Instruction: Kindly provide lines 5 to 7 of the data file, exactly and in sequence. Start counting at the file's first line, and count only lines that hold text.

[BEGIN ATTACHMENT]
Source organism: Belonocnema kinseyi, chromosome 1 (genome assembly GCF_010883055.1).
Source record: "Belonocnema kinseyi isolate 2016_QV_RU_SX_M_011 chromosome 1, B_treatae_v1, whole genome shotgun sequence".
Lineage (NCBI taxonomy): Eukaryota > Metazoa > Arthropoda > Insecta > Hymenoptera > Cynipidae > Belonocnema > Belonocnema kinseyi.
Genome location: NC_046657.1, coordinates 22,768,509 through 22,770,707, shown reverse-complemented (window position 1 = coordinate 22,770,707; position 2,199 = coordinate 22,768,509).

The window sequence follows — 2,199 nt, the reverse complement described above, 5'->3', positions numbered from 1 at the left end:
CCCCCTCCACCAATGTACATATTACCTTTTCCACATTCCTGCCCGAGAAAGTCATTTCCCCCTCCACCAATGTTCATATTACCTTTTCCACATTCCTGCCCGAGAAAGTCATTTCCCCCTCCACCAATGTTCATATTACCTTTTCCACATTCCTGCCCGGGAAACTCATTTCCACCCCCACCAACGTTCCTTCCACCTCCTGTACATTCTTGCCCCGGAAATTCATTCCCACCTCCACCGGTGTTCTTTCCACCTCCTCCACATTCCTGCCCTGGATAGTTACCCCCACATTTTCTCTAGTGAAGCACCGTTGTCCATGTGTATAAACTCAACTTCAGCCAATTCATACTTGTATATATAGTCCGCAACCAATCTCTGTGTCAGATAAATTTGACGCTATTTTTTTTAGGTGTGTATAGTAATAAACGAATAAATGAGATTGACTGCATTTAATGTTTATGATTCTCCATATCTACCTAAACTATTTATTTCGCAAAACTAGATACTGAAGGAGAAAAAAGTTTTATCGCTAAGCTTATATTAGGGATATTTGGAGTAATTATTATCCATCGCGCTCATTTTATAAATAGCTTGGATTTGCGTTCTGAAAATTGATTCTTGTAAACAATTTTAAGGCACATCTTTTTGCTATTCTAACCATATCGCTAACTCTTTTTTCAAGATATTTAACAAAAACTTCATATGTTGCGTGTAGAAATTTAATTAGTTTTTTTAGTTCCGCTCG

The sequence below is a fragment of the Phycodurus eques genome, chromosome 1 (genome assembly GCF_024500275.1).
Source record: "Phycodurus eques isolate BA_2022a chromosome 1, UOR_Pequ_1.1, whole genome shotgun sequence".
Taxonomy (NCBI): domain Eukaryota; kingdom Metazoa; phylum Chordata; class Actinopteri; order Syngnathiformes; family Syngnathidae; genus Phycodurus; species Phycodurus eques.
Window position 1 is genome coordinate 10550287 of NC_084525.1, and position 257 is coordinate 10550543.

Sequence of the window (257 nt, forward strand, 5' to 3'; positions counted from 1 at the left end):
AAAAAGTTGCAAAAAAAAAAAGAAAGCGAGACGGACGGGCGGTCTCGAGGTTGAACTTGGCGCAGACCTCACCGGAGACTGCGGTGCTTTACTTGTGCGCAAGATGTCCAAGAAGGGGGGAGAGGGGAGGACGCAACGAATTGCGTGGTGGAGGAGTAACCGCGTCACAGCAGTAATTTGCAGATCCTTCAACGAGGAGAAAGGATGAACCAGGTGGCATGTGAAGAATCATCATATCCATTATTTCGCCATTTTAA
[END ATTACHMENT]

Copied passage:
The window sequence follows — 2,199 nt, the reverse complement described above, 5'->3', positions numbered from 1 at the left end:
CCCCCTCCACCAATGTACATATTACCTTTTCCACATTCCTGCCCGAGAAAGTCATTTCCCCCTCCACCAATGTTCATATTACCTTTTCCACATTCCTGCCCGAGAAAGTCATTTCCCCCTCCACCAATGTTCATATTACCTTTTCCACATTCCTGCCCGGGAAACTCATTTCCACCCCCACCAACGTTCCTTCCACCTCCTGTACATTCTTGCCCCGGAAATTCATTCCCACCTCCACCGGTGTTCTTTCCACCTCCTCCACATTCCTGCCCTGGATAGTTACCCCCACATTTTCTCTAGTGAAGCACCGTTGTCCATGTGTATAAACTCAACTTCAGCCAATTCATACTTGTATATATAGTCCGCAACCAATCTCTGTGTCAGATAAATTTGACGCTATTTTTTTTAGGTGTGTATAGTAATAAACGAATAAATGAGATTGACTGCATTTAATGTTTATGATTCTCCATATCTACCTAAACTATTTATTTCGCAAAACTAGATACTGAAGGAGAAAAAAGTTTTATCGCTAAGCTTATATTAGGGATATTTGGAGTAATTATTATCCATCGCGCTCATTTTATAAATAGCTTGGATTTGCGTTCTGAAAATTGATTCTTGTAAACAATTTTAAGGCACATCTTTTTGCTATTCTAACCATATCGCTAACTCTTTTTTCAAGATATTTAACAAAAACTTCATATGTTGCGTGTAGAAATTTAATTAGTTTTTTTAGTTCCGCTCG

The sequence below is a fragment of the Phycodurus eques genome, chromosome 1 (genome assembly GCF_024500275.1).